Longstreet Highroad Guide to the Chesapeake Bay
By Deane Winegar
Four Virginia counties make up the peninsula called the Northern Neck, or simply the Neck by locals. Bounded to the north by the Potomac River, to the south by the Rappahannock River, and to the east by the Chesapeake Bay, the counties include Lancaster, Northumberland, Richmond, and Westmoreland. Depending on who’s doing the defining, King George County is sometimes included. King George is less isolated than its eastern neighbors are, but it does have Caledon State Park and Natural Area [Fig. 9(12)] in a remote bend of the Potomac where there is a large concentration of bald eagles.
The people who live on the Northern Neck share ancestral traditions of working the salt water that nearly surrounds them, hunting the marshes and woodlands, and farming the rich soil. While harvesting Chesapeake Bay crabs, clams, oysters, and fish, the Northern Neck waterman faces the daily uncertainties of weather—a sudden squall, ice freezing on the boat deck, baking summer sun, and heavy fog, to mention a few. Most watermen come from long lines of watermen before them and take great pride in their ability to wrest a living from the sea.
Before modern game management practices evolved, many game animals were just about wiped out on the Northern Neck, just as they were all across the Commonwealth. Today, however, wild turkeys are abundant and turkey hunting is excellent. Fall also brings deer, quail, and waterfowl hunters to Northern Neck counties.
The Robert O. Norris Jr. Bridge, known locally as the Rappahannock River Bridge, provides a dramatic entry to the southeastern corner of the Northern Neck on VA 3. Far below the 2-mile-long span, anglers in boats pull tasty croaker and spot from around the bridge pilings or from the waters off Parrott Island. Other boats leave V-shaped wakes as they head out of marinas from inlets on both sides of the Rappahannock to fish for pan trout, bluefish, and rockfish off Windmill Point, Stingray Point, the Hole in the Wall, the Cell, and other Chesapeake Bay hotspots.
Stingray Point, by the way, got its name from a fascinating incident involving Capt. John Smith. While exploring the Chesapeake, Smith was stung by a stingray. Pain and swelling became so great that he ordered his men to begin digging his grave and making funeral arrangements. However, local Indians knew of a remedy. By dinnertime, so the account goes, Smith was well enough to join his comrades.
The quiet community of White Stone in Lancaster County is near the northern end of the Rappahannock River Bridge. Quiet, that is, unless the local fire department is holding its Rappahannock River Waterfowl Show (804-435-6355). This March event annually draws thousands of waterfowl and art enthusiasts for a decoy-carving competition, waterfowl art, and photography exhibits. The fire department building and adjacent schoolhouse are filled with the sounds of goose and duck callers and the mixed aroma of barbecue, fried chicken, hot dogs, and fresh popcorn. White Stone also celebrates its Chesapeake Bay heritage with the annual Bay Seafood Festival in early September.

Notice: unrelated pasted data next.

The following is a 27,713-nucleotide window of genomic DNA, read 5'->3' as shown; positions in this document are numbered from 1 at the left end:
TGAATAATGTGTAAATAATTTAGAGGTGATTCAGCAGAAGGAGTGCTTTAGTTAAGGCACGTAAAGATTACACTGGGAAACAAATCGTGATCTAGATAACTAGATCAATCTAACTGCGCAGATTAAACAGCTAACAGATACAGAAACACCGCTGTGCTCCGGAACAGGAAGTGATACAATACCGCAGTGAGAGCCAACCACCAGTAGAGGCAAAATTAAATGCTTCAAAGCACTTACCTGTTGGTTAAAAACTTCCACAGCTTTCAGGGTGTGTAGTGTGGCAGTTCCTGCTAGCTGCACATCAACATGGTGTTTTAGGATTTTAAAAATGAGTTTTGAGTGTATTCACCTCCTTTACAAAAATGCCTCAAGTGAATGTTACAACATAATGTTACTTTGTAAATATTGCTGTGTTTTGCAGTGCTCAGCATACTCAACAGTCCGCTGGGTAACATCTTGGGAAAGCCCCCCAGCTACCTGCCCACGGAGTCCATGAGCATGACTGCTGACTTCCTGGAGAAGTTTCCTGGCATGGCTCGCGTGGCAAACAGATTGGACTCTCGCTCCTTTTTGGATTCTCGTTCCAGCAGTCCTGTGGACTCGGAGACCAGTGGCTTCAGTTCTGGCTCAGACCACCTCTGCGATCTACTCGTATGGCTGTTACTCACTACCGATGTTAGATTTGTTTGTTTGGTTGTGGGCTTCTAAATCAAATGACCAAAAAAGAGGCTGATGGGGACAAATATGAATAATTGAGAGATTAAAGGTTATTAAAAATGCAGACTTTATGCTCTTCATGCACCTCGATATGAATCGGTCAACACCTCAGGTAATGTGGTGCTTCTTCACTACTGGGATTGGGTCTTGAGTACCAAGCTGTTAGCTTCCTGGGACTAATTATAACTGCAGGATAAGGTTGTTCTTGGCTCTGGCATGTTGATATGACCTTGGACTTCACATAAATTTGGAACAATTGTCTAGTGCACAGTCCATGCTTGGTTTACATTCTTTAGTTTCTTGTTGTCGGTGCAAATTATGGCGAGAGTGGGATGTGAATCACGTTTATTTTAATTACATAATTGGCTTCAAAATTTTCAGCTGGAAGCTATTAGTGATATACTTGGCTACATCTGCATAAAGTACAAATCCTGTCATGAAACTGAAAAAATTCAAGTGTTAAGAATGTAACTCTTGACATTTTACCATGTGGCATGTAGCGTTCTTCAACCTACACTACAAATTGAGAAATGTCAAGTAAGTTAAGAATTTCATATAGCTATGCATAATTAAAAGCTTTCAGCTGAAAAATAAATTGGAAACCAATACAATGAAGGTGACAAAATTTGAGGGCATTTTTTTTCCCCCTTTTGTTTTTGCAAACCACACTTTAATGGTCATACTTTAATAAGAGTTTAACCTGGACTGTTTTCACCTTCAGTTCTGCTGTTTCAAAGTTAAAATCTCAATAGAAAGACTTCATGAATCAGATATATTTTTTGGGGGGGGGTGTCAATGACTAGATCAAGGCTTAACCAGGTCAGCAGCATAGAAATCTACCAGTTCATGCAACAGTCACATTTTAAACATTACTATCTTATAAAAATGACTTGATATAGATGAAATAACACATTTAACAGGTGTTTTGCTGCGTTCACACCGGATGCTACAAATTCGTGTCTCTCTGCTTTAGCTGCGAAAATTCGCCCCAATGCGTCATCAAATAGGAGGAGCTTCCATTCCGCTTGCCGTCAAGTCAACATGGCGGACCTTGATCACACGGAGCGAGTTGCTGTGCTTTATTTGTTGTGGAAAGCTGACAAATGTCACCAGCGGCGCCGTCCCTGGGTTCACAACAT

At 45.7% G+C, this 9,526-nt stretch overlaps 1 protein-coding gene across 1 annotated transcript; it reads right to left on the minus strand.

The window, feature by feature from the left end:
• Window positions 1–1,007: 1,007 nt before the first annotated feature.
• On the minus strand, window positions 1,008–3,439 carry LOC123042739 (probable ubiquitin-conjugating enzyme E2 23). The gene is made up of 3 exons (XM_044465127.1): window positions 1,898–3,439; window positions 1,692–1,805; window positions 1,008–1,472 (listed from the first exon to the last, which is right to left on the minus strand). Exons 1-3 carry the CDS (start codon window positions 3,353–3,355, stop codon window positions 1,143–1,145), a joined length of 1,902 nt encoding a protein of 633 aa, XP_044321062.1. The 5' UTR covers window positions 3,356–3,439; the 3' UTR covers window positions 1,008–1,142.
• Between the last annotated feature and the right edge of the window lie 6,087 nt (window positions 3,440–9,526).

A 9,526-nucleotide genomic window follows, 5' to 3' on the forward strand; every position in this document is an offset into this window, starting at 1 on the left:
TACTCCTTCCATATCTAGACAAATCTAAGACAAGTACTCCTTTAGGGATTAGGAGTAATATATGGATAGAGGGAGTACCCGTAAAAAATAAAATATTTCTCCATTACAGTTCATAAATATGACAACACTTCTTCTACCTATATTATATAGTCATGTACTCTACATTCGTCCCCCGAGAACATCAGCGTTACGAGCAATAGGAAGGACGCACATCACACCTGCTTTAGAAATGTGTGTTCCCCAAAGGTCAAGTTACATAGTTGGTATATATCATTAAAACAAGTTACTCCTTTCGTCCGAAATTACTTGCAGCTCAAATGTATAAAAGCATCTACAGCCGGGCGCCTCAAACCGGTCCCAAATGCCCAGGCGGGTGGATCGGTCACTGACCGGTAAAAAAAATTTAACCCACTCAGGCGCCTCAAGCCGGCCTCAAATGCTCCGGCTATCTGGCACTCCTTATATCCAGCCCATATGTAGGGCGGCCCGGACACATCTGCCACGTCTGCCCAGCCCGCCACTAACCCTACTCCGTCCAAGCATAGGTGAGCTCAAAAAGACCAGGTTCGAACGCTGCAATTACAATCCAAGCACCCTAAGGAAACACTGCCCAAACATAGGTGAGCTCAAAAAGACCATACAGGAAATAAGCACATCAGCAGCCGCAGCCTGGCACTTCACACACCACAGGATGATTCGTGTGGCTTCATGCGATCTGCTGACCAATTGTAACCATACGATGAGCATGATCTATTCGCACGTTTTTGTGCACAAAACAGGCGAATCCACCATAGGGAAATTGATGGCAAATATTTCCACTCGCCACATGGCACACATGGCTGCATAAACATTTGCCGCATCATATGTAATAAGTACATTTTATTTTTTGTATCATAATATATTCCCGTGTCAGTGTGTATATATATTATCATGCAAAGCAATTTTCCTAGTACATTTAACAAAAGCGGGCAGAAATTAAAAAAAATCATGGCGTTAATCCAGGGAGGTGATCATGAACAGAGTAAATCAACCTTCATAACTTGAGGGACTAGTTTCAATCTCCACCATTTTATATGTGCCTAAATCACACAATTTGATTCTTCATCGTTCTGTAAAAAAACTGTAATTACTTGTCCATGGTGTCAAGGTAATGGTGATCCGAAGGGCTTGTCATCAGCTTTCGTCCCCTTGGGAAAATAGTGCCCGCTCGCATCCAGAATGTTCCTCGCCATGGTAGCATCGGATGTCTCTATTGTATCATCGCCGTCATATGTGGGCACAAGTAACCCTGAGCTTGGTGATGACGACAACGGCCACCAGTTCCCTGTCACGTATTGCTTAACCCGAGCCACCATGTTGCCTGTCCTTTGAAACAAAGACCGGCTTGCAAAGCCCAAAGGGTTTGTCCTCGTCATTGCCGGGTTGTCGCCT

Up the road from White Stone, in nearby Kilmarnock, is the Lancaster County Visitors Center (800-579-9102) in the Chesapeake Commons Shopping Center.
On VA 200 between White Stone and Irvington is Historic Christ Church (804-438-6855), a National Historic Landmark completed in 1735. It doesn’t take an architect to appreciate the exquisite brickwork and unusual roof flare of this Colonial Episcopal church. Costumed interpreters will point out the altarpiece of native walnut, the wainscoted pews, and the triple-decker pulpit with dome top. The church is about 1.5 miles north of Irvington and clearly marked. A museum, small gift shop, and restrooms are on the church grounds.
On Carter’s Creek at Irvington is The Tides (800-843-3746 or 804-438-5000), recognized by Condé Nast Traveler as one of the world’s premier resorts. Golf Digest has rated the resort’s Golden Eagle course one of Virginia’s top ten golf courses. Moonlight, lunch, and dinner cruises are available aboard the 127-foot classic 1926 yacht, the Miss Ann (reservations required, phone 804-438-5000). Tennis, biking, sailing, canoeing, fishing, or relaxing on the sandy beach are other options.
At Lancaster on VA 3 is the Mary Ball Washington Museum (804-462-7280), honoring George Washington’s mother, who was born in Lancaster County. In the museum complex are the Old Clerk’s Office from the 1790s and an 1820 jail. The self-guided walking tour of the Lancaster Courthouse Historic District highlights the past 350 years in Lancaster County.
The fishing village of Reedville is located on the northeastern tip of the Northern Neck in Northumberland County. Take US 360 northeast out of Richmond, drive 86 miles, and you’ll dead-end at this picturesque village of grand old Victorian homes built at the turn of the century by ship captains and wealthy industrialists. Some of the homes have been converted into B&Bs with second- and third-floor rooms where you can watch ships, sailboats, and workboats on the Chesapeake Bay.
The Reedville Fishermen’s Museum (804-453-6529) is located on Cockrell’s Creek in the center of the historic district. On display is a growing collection of typical Chesapeake Bay workboats such as a crabbing skiff, a menhaden striker boat, and a 1929 buyboat pilothouse. Ask for a brochure of the Reedville Walking Tour as a guide for the turn-of-the-century Victorian homes lined up on Main Street. Also, the museum has exhibits on Reedville’s thriving menhaden industry, which provides jobs for many Northumberland County residents. (On some days, depending on wind direction, the air is filled with a pungent fishy aroma from the local menhaden processing plant.)
Reedville is a premier destination for saltwater anglers. Several charter boats operate out of Cockrell’s Creek (see Outfitters, Guides, and Suppliers). The annual Reedville Bluefish Derby in mid-June draws hundreds of boaters in pursuit of big bluefish and big cash prizes. Prizes are also awarded for the largest rockfish (striped bass). Buzzard’s Point Marina (804-453-6325) is headquarters. Reedville is also the site of the Blessing of the Fleet on the first Sunday of May.